I've been on a kick recently -- moreso than normal -- to dive into new beers, and I've got notes on a half-dozen that recently caught my attention:
- Double Nut Brown Porter from Mammoth Brewing Co.: I first got a taste of this on tap straight from the brewery and ordered a growler on the spot. I've since started seeing it in bottles in Central California. Porter afficionados might say it's a bit too sugary and its 5.5 percent alcohol content is on the lower end of the genre, but I find the overflow of coffee, chocolate and nut flavors a perfect blend. It's a dark beer that drinks well on a hot day. Highly recommended.
- Vanilla Doubledog: I first tasted this 25th anniversary brew from Abita Brewing while sitting in the legendary Napoleon House in New Orleans. It was fantastic then -- paired with a fruit and cheese plate -- and I've since been able to track down bottles of this limited release at BevMo in Santa Clarita. The vanilla comes from natural beans added during the aging process, adding a layer on top of chocolate and caramel malts. That makes it sound like a sundae, but the mashup with Abita's flagship Turbodog ale tames the sweetness and 7 percent alcohol. This is a dark ale that works as a before- or after-dinner drink.
- Riley's Irish Style Red Ale: My go-to beer at Bakersfield's Lengthwise Brewing is their red ale, but this version from Riverside's PackingHouse Brewing Co. struck me as flat. At 6.2 percent alcohol, you expect a little bit of character but I didn't get a whiff of anything memorable. A Cambria pupkeep told me I'd be back to buy more. I think not.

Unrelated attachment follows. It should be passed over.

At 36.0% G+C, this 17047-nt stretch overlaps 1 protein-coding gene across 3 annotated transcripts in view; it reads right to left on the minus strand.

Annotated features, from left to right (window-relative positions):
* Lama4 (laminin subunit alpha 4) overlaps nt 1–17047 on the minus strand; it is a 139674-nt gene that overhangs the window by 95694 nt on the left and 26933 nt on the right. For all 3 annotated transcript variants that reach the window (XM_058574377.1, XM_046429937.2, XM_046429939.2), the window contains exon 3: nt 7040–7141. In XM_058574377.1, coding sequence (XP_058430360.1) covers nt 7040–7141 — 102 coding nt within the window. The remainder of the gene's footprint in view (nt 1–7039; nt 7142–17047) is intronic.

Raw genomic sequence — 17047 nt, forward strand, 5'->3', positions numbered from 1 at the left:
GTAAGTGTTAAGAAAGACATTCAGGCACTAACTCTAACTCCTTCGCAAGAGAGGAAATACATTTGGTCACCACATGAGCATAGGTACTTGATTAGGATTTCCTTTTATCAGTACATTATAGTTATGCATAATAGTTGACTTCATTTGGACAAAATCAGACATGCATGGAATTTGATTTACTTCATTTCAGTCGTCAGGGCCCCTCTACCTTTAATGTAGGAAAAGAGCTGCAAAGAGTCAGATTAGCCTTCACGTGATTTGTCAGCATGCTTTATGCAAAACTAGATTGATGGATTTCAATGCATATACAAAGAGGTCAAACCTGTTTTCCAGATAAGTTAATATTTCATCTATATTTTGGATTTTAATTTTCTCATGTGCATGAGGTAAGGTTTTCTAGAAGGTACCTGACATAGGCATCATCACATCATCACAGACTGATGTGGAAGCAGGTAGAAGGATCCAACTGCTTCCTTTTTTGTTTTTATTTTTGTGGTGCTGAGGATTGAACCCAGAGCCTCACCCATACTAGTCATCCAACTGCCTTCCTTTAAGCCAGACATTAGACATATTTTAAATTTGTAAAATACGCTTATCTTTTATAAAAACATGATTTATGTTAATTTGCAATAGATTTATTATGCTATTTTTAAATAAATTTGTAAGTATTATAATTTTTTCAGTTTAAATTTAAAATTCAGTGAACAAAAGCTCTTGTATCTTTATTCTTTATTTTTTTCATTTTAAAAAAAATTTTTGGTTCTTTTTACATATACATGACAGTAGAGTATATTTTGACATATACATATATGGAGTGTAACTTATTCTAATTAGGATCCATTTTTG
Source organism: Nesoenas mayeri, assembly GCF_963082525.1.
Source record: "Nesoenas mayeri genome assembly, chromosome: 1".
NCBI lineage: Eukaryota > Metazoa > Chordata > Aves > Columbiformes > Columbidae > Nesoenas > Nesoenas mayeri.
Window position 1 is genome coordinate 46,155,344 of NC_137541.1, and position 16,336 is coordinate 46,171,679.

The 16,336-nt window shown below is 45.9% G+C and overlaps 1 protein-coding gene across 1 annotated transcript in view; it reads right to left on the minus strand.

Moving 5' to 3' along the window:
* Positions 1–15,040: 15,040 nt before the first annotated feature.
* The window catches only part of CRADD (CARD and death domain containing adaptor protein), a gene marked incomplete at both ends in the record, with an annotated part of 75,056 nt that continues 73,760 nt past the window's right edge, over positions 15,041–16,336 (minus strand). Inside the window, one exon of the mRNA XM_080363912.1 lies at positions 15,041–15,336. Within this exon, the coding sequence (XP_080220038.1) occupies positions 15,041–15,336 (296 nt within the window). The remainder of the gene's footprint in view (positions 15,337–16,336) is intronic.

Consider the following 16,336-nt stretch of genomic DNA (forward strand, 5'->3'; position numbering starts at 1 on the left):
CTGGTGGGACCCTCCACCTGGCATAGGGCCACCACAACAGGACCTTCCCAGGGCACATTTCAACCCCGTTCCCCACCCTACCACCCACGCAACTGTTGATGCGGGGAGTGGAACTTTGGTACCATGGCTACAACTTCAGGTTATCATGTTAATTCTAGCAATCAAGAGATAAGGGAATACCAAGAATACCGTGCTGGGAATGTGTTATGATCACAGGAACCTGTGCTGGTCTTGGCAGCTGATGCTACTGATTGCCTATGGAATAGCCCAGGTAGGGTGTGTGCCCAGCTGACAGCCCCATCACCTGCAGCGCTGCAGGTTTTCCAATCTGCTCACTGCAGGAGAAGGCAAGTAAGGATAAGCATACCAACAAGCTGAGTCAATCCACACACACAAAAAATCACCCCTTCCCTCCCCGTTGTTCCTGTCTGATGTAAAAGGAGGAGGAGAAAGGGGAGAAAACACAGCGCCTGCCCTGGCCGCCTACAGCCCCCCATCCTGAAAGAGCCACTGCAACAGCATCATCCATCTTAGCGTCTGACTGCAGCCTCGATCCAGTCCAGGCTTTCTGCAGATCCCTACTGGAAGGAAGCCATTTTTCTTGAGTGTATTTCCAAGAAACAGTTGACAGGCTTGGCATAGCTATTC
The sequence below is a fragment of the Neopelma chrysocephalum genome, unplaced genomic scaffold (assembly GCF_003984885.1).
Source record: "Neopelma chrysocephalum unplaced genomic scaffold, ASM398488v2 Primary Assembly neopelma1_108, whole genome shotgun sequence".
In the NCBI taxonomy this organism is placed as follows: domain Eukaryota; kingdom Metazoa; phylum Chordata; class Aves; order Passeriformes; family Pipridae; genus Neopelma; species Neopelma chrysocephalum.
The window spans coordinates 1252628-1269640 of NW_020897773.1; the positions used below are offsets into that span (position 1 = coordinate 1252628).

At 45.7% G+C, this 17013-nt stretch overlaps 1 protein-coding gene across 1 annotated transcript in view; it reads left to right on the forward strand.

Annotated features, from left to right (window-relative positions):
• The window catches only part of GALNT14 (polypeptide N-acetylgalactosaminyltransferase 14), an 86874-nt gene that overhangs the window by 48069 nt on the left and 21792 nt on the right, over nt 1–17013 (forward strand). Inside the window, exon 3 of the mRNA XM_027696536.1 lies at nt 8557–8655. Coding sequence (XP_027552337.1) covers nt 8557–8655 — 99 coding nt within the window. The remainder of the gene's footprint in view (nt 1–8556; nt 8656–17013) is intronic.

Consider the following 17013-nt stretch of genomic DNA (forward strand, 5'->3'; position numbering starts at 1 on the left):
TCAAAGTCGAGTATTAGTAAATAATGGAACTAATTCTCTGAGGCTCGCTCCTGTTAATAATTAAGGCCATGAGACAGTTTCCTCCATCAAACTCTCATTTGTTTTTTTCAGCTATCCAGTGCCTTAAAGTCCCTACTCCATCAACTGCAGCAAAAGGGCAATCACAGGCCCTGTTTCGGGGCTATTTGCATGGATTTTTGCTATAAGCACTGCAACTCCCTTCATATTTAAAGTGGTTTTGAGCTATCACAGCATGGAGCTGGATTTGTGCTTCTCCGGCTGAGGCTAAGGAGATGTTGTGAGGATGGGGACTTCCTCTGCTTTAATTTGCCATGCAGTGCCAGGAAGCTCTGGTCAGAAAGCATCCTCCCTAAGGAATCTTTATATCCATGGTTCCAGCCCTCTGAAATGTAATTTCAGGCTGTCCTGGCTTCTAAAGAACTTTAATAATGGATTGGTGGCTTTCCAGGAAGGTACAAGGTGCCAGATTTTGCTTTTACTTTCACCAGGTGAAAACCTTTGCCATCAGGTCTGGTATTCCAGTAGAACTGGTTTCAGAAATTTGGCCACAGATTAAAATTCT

- 805 ale: Props to Paso Robles' Firestone Walker Brewing Co. for creating a regional beer that makes a bold statement: We own our area code. As more breweries pop up along the Central Coast, rallying your muscle around a mainstream ale is a smart way to keep and built marketshare. 805 drinks more like a lager but has enough character to separate it from slightly cheaper but mainstream beers like Bud and Miller. 805 wouldn't be my first, second or third choice from Firestone, but it's perfect when you're lugging a six-pack to the beach, campsite or friendly gathering. And at 4.7 percent alcohol, tossing back a few won't drag you down.
- Brekle's Brown: Anchor Steam Brewing Co. out of San Fran produces this "all malt, single hop brown ale" based on a recipe from the company's original brewmaster, Gottlieb Brekle. I love the idea of a tribute and I'm all for going old-school but the 150-year-old recipe left me yearning for more. The label promises "unusual depth of flavor -- richness and complexity without heaviness" (6 percent alcohol) but I didn't get any of that. I must say its copper color looks great in a glass and pours a great head, though.
- Labyrinth Black Ale: I'm a big fan of black ales and lagers, which have become a hot trend the last year or so. But this creation from Uinta Brewing in Salt Lake may be among the more expressive beers I've ever tasted. First, the Labyrinth is a beastly 13.2 percent alcohol, a level at which beer can easily go sideways. The diffentiator here is black licorice that melds with chocolate and toasted oak (the beer is aged in oak barrels). The result is a beer to savor and study, rather than blindly consume. Labyrinth Black Ale is definitely a beer I'd buy again, but next time I'd take the advice of a Cambria pupkeep: open the 750 milliliter bottle at lunch and finished it after dinner.
Each of these beers are available in bottles, so check your local store. And please share any beers you've tasted recently that are worthy of attention. There's never been a better time to find and enjoy high-quality craft brews of all styles, brands and regions. Bottom's up!